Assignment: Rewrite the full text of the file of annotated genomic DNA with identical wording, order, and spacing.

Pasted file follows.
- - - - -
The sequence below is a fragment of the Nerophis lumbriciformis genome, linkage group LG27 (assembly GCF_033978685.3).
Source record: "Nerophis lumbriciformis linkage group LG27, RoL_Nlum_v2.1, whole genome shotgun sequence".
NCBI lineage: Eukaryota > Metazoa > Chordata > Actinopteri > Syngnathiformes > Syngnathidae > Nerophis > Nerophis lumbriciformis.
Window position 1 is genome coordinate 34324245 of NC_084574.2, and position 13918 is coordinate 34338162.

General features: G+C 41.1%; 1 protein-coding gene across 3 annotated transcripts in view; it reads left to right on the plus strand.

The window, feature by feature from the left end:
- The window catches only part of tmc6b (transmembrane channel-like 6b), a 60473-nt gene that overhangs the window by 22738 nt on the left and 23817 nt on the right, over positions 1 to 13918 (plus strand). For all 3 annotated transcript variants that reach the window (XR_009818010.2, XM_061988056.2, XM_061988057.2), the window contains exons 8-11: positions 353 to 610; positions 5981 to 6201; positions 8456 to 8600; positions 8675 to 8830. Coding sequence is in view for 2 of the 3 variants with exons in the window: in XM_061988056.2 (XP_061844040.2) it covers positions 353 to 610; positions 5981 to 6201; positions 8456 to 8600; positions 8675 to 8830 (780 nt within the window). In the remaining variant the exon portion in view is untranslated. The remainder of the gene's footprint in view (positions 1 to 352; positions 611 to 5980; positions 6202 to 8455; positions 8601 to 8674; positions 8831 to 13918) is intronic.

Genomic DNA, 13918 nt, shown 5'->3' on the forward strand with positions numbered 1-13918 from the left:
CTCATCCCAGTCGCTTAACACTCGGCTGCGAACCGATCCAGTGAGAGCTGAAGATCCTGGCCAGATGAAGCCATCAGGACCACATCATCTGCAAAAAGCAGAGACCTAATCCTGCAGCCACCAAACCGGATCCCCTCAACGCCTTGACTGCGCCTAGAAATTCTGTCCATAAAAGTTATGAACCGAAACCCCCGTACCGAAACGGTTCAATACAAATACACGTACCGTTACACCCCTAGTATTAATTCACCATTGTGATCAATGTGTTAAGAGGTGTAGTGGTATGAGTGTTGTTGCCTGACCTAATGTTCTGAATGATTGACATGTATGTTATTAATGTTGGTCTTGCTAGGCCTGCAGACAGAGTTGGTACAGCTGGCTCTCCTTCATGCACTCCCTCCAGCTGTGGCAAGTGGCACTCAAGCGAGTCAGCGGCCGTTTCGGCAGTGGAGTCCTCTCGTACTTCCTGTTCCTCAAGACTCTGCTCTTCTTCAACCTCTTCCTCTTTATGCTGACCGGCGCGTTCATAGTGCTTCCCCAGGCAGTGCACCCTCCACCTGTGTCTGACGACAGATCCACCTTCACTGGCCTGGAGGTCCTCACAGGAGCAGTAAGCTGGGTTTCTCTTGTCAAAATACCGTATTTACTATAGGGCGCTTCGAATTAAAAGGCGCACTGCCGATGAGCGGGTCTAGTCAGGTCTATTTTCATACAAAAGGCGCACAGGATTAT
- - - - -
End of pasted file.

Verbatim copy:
The sequence below is a fragment of the Nerophis lumbriciformis genome, linkage group LG27 (assembly GCF_033978685.3).
Source record: "Nerophis lumbriciformis linkage group LG27, RoL_Nlum_v2.1, whole genome shotgun sequence".
NCBI lineage: Eukaryota > Metazoa > Chordata > Actinopteri > Syngnathiformes > Syngnathidae > Nerophis > Nerophis lumbriciformis.
Window position 1 is genome coordinate 34324245 of NC_084574.2, and position 13918 is coordinate 34338162.

General features: G+C 41.1%; 1 protein-coding gene across 3 annotated transcripts in view; it reads left to right on the plus strand.

The window, feature by feature from the left end:
- The window catches only part of tmc6b (transmembrane channel-like 6b), a 60473-nt gene that overhangs the window by 22738 nt on the left and 23817 nt on the right, over positions 1 to 13918 (plus strand). For all 3 annotated transcript variants that reach the window (XR_009818010.2, XM_061988056.2, XM_061988057.2), the window contains exons 8-11: positions 353 to 610; positions 5981 to 6201; positions 8456 to 8600; positions 8675 to 8830. Coding sequence is in view for 2 of the 3 variants with exons in the window: in XM_061988056.2 (XP_061844040.2) it covers positions 353 to 610; positions 5981 to 6201; positions 8456 to 8600; positions 8675 to 8830 (780 nt within the window). In the remaining variant the exon portion in view is untranslated. The remainder of the gene's footprint in view (positions 1 to 352; positions 611 to 5980; positions 6202 to 8455; positions 8601 to 8674; positions 8831 to 13918) is intronic.

Genomic DNA, 13918 nt, shown 5'->3' on the forward strand with positions numbered 1-13918 from the left:
CTCATCCCAGTCGCTTAACACTCGGCTGCGAACCGATCCAGTGAGAGCTGAAGATCCTGGCCAGATGAAGCCATCAGGACCACATCATCTGCAAAAAGCAGAGACCTAATCCTGCAGCCACCAAACCGGATCCCCTCAACGCCTTGACTGCGCCTAGAAATTCTGTCCATAAAAGTTATGAACCGAAACCCCCGTACCGAAACGGTTCAATACAAATACACGTACCGTTACACCCCTAGTATTAATTCACCATTGTGATCAATGTGTTAAGAGGTGTAGTGGTATGAGTGTTGTTGCCTGACCTAATGTTCTGAATGATTGACATGTATGTTATTAATGTTGGTCTTGCTAGGCCTGCAGACAGAGTTGGTACAGCTGGCTCTCCTTCATGCACTCCCTCCAGCTGTGGCAAGTGGCACTCAAGCGAGTCAGCGGCCGTTTCGGCAGTGGAGTCCTCTCGTACTTCCTGTTCCTCAAGACTCTGCTCTTCTTCAACCTCTTCCTCTTTATGCTGACCGGCGCGTTCATAGTGCTTCCCCAGGCAGTGCACCCTCCACCTGTGTCTGACGACAGATCCACCTTCACTGGCCTGGAGGTCCTCACAGGAGCAGTAAGCTGGGTTTCTCTTGTCAAAATACCGTATTTACTATAGGGCGCTTCGAATTAAAAGGCGCACTGCCGATGAGCGGGTCTAGTCAGGTCTATTTTCATACAAAAGGCGCACAGGATTAT